Each year, during the month of January, the University of Pennsylvania and our surrounding communities come together to commemorate the life and legacy of Dr. Martin Luther King, Jr. The commemoration reminds us of our interdependence and reaffirms our commitment to the betterment of our communities through civility and service.
This year we are beginning a new tradition honoring the lives and legacies of people who have passed on within our University of Penn and affiliate community. Over the past year the University of Pennsylvania Community and its affiliates has experienced numerous personal losses. We would like to honor our friends, co-workers, comrades, and loved ones who have transition on during this year’s MLK “Jazz for King” celebration. During this celebration we will unveil the 2012 Remembrance Wall which will include the names and pictures of people within the UPenn community and our affiliates who have passed away since January 1, 2012.
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Opening our doors to embrace programming and visitors dedicated to realizing Dr. King's vision transforms the campus. Sharing our strengths and diversity as we commemorate Dr. King has an impact on the University that continues to be felt across campus and the Philadelphia community.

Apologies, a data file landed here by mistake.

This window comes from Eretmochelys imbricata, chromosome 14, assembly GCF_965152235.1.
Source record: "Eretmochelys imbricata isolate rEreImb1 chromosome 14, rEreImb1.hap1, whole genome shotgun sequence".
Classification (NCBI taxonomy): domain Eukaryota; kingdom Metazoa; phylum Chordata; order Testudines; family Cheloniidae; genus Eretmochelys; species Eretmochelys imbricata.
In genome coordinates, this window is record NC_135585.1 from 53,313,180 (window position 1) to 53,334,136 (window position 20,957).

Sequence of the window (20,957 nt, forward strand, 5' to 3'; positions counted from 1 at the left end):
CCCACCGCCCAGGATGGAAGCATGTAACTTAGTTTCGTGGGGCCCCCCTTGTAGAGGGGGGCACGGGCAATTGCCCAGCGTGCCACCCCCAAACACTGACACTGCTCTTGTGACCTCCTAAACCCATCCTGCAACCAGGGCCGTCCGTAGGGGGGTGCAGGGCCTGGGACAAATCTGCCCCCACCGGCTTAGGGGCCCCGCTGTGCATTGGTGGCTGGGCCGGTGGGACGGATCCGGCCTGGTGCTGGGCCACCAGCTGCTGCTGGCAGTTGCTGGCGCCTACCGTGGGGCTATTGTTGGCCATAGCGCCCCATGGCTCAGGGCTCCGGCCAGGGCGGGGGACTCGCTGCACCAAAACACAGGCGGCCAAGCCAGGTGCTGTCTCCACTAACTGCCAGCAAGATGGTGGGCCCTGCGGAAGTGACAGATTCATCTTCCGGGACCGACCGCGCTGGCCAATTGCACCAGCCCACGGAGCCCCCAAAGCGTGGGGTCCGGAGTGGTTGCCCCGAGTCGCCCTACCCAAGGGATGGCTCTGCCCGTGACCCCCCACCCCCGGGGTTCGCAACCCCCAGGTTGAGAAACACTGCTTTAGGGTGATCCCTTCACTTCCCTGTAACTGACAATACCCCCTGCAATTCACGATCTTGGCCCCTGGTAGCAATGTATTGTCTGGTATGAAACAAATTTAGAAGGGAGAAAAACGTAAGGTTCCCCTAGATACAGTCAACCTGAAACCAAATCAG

Dr. Martin Luther King, Jr. is greeted at the University Museum on "Law Day USA", May 1, 1965. (Photo by Bernato, courtesy the University Archives)
A Message from the Chair of the Dr. Martin Luther King, Jr. Executive Planning Committee:
“Living in the colony of time, we are ultimately responsible to the empire of eternity (Dr. Martin Luther King, Jr.’s Strength to Love).” Dr. King’s words continue to challenge us today. When we make choices in a moral framework that benefits the many over the few, take responsibility for the choices we make and maintain a conscious awareness of our power over our own actions, we are taking responsibility for the future of our world and the empire of humanity. When we afford others the opportunity to take responsibility for their actions and to make good choices, we are setting the stage for a pathway that will empower and dignify throughout eternity. This pathway enables us to realize that the problems of our day, perhaps through no direct fault of our own, are in our hands and that our knowledge of pain, suffering and injustice equals a responsibility to act. As a nation, we have not always responsibly responded with actions to the pain and suffering of others. As our great nation experienced slavery, a blind eye was turned toward the inhumane experiences of those enslaved. Dr. King said, “Slavery in America was perpetuated not merely by human badness but also by human blindness”, (Dr. Martin Luther King, Jr.’s Strength to Love). On some level, our societal blindness continues as white supremacy hate groups operating in the United States continued to rise in 2008 and has grown by 54 percent since 2000 — an increase fueled last year by immigration fears, a failing economy, and the successful campaign of Barack Obama, according to the Southern Poverty Law Center (SPLC).